pauseMove(A) on chain B. After that, users on chain B cannot send tokens to chain A while users on chain A can continue to send tokens to chain B. Notice that contract b can still receive tokens from the contract a properly at this time, so that no tokens will be lost during this time gap. Then the contract owner can invoke
pauseMove(B)on contract a, then token users on chain A also can not send NFT to chain B. Similarly, invoke
pauseMove(B)on contract c.
Now contract owners can invoke
setRemotefunction on contract b and contract c in any order they want to set each other as remote contract address. Finally, invoke
unpauseon contract b and contract c to continue cross-chain sending. At this point, contract a have been replaced by contract c successfully.
This design also works for other scenes. For instance, when a token minted on chain A want to extend to chain B, contract owners must set remote contract address on chain B first, or tokens can be stuck. With the
pauseMove function, owners can set the remote on chain A first or chain B first as they want without worrying about the function invoking order.
Notice that this pattern can also extend to other types of tokens like ERC20.
· Should we remove on-chain gas estimation?
The LayerZero official documents recommend doing on-chain gas estimations to avoid transactions failing at the destination chain.
However, they have already implemented this check in the LayerZero deployed smart contracts. In addition, as for multiple message types, even on-chain gas estimation can not guarantee the correct gas estimation on the source chain. Even if gas estimation is wrong, a contract with a NonBlocking design can handle this perfectly without any substantial loss.
So it seems meaningless to enforce on-chain gas estimation and remove it from our current version.
· Should we remove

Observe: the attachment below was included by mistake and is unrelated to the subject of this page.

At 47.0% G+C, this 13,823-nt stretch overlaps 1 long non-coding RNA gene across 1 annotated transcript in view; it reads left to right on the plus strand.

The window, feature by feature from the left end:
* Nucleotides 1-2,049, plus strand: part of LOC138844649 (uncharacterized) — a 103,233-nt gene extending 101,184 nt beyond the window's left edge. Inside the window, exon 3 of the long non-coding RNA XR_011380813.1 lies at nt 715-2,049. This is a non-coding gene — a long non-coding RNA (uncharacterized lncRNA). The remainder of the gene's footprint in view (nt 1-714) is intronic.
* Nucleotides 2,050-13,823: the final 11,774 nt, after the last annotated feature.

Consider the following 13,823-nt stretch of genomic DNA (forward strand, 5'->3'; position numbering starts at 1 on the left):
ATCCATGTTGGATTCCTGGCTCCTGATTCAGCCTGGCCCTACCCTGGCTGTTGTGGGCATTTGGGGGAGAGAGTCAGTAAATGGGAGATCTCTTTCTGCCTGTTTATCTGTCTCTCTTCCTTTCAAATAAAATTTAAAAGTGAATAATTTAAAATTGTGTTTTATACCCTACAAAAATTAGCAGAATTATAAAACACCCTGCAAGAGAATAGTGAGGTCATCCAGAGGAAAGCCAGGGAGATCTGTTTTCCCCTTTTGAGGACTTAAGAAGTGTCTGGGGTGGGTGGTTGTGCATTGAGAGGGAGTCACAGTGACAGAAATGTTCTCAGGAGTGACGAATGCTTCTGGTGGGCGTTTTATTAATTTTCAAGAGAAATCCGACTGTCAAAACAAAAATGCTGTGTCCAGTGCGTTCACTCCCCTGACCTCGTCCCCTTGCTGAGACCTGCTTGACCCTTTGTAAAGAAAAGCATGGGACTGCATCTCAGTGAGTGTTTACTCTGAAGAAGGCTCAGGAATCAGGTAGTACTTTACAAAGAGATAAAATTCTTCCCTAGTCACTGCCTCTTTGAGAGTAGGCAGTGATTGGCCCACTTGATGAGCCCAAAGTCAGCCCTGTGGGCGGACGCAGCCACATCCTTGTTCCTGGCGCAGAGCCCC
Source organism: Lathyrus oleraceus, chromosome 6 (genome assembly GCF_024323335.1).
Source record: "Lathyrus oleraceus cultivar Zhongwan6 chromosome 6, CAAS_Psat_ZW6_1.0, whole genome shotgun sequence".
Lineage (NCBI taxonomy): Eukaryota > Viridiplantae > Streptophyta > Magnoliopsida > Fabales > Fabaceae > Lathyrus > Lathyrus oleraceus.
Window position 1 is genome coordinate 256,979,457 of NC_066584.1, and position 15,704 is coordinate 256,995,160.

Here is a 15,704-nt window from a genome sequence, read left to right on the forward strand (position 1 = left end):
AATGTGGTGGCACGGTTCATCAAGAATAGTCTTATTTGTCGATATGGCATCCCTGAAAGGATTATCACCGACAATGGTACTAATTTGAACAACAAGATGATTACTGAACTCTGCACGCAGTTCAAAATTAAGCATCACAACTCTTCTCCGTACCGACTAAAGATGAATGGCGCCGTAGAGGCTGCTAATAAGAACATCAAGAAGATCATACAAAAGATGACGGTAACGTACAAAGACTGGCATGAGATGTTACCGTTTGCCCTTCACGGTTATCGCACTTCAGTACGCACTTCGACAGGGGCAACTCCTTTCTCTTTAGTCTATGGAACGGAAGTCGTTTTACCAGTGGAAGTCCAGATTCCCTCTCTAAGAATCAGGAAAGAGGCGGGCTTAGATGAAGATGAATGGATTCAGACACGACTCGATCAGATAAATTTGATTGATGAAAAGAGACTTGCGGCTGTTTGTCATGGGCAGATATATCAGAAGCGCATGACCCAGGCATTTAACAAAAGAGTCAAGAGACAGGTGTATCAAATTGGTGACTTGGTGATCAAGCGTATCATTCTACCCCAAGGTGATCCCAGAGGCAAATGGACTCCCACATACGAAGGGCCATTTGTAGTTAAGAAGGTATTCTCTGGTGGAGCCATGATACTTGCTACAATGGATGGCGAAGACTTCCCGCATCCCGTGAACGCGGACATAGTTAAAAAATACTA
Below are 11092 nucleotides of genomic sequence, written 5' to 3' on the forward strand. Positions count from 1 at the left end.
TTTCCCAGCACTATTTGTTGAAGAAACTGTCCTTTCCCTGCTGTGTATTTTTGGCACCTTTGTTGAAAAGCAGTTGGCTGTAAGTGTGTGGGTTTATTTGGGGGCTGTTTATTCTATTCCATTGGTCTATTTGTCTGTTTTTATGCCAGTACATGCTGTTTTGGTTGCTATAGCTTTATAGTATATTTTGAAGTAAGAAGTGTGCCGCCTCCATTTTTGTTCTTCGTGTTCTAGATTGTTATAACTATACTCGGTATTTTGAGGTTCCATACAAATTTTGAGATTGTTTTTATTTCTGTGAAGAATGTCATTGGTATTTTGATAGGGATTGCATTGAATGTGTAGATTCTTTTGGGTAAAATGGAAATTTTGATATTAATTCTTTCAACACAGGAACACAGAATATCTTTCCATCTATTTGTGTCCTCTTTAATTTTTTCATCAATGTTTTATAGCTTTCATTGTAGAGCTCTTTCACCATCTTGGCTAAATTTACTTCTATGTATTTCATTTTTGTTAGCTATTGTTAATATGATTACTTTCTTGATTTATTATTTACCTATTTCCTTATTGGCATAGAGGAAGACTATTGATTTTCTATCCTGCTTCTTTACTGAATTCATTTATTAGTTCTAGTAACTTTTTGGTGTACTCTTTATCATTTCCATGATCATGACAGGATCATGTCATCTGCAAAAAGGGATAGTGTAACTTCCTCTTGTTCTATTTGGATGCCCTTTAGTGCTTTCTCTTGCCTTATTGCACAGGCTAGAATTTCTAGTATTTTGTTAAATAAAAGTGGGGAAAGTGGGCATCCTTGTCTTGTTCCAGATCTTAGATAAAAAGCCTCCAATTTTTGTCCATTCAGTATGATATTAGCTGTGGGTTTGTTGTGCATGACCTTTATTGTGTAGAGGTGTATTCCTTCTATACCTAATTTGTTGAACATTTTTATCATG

ForceResumeRecive function can make fund loss. However, if an unexpected payload stuck the message path and cannot retry successfully,
ForceResumeRecive is the only way to clear the blocking messages. Notice that
NonBlocking cannot always ensure the message path keeps open. To avoid unexpected blocking happens, we keep it in the current implementation. You can override and invalidate this function if and only if your contract has IFG (Instant Finality Guarantee). The instant finality means if a transaction was accepted at the source chain, then it will be accepted at the destination chain.
· Should we put
NonBlocking mechanism into the base implementation?
Blocking is harmful to user experience and even dangerous. As a result, we try to minimize the possibility of blocking. Since the order of transactions is not important in NFT cross chain operation, we can leverage the NonBlocking mechanism to ensure the message path is still open when some unexpected errors/exceptions happen. If your contract never reverts after the remote check, the nonBlocking part can be removed.
ERC721-O is still a new standard open to review. We believe that ERC721-O will become the standard protocol for Omnichain NFT in the future with the contribution of open-source communities.
All conclusions are drawn from open-source documents and codes of LayerZero labs and experiments on LayerZero official endpoints. If you found any mistake, it is great appreciated you can comment or raise issues in Github. Thanks for reading!